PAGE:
Senator Rand Paul“The let’s-intervene-and-consider-the-consequences-later crowd left us with more than 4,000 Americans dead, over 2 million refugees and trillions of dollars in debt. Anytime someone advocates sending our sons and daughters to war, questions about precise objectives, effective methods and an exit strategy must be thoughtfully answered. America deserves this.” — Sen. Rand Paul (R-KY), “Rick Perry Is Dead Wrong,” Politico.com, July 14, 2014.

Ron PaulRON PAUL ON HELPING ISIS RECRUIT: “A new U.S. military incursion will not end ISIS; it will provide them with the recruiting tool they most crave, while draining the U.S. treasury. Just what Osama bin Laden wanted!” — Ron Paul, “Obama Has No Middle East Strategy? Good!” Ron Paul Institute for Peace and Prosperity, August 31, 2014.

FREEDOM OR EMPIRE:
Robert Murphy“If Americans want a free society at home, then they must convince the U.S. government to give up its global empire. The militarized police recently on display in Ferguson was no freak coincidence: Antiwar activists and other civil libertarians have been warning for decades that an aggressive U.S. foreign policy would eventually destroy domestic liberties. Americans can’t ask their government to subjugate foreigners with bombs but bow to their own wishes at the ballot box.” — Robert P. Murphy, “A free society must give up empire,” Antiwar.com, August. 30, 2014.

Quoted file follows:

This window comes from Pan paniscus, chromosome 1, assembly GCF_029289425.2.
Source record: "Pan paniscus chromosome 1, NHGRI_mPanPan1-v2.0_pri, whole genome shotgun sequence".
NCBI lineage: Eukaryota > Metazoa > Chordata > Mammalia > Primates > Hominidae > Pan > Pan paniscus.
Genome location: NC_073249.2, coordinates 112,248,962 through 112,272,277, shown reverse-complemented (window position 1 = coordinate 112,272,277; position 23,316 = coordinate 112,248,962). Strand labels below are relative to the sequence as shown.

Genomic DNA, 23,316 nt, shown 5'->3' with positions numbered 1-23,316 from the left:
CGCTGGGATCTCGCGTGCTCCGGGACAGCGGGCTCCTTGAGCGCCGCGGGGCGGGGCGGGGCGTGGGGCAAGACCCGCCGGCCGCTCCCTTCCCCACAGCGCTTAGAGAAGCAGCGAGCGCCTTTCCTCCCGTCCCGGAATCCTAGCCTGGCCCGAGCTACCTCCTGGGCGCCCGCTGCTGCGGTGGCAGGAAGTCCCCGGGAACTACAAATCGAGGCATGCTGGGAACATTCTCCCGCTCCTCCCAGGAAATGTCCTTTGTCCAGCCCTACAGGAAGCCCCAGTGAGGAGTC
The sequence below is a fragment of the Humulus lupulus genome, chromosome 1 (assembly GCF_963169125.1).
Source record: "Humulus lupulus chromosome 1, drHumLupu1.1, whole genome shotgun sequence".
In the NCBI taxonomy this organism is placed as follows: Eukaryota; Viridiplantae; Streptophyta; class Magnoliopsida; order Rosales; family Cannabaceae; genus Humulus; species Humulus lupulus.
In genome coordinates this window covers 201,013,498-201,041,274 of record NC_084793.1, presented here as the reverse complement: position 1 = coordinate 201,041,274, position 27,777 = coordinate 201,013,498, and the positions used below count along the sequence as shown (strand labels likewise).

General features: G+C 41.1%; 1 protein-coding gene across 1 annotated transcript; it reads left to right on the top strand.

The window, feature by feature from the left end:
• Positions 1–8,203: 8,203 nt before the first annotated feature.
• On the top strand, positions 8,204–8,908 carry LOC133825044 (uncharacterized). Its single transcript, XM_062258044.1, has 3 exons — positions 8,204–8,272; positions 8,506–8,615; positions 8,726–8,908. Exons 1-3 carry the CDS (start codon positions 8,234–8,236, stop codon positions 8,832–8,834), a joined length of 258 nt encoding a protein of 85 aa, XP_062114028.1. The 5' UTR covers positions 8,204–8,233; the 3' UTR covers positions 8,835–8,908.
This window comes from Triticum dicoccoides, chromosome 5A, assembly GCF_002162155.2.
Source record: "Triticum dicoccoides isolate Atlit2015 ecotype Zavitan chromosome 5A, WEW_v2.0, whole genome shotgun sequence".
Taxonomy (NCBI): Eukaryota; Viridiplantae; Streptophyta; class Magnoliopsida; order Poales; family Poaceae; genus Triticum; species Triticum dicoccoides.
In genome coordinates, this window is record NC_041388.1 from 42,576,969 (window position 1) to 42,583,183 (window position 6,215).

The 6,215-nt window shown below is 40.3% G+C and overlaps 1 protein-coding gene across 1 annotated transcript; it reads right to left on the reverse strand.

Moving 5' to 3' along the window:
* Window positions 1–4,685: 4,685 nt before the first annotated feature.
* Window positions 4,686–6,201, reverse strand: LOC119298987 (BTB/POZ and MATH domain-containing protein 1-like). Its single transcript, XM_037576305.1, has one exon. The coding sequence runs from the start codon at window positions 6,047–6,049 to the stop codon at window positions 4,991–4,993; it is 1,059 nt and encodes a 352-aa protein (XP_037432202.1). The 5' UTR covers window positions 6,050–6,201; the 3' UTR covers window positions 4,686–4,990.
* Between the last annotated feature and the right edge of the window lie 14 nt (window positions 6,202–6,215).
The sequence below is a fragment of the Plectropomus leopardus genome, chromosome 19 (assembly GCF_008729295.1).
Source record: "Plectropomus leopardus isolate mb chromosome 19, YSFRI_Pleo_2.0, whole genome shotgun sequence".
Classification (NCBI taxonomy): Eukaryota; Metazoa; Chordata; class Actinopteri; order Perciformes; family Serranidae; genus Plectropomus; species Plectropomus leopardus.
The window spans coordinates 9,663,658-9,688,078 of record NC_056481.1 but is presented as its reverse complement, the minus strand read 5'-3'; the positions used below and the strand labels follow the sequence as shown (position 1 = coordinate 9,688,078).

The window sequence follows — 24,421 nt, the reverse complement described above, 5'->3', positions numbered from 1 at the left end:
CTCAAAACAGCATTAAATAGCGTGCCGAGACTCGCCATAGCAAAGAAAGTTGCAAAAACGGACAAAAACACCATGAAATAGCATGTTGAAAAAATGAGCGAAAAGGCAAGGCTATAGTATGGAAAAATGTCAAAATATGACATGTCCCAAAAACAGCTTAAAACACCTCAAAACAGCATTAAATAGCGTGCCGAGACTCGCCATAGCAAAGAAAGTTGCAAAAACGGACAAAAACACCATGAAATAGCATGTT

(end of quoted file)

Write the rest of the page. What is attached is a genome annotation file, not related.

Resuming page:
LABOR DAY, OBAMA ERA:
 “It’s Labor Day weekend. Labor Day, of course, is a David Lettermanholiday where people take three days off from being unemployed.” — David Letterman, August 28, 2014.

NOTED AND REQUOTED
CANDIDATE OBAMA VS PRESIDENT OBAMA:

President Barack Obama

“The President does not have power under the Constitution to unilaterally authorize a military attack in a situation that does not involve stopping an actual or imminent threat to the nation.” — Sen. Barack Obama, interviewed by the Boston Globe while running for president in 2008, quoted by Conor Friedersdorf at Atlantic.com.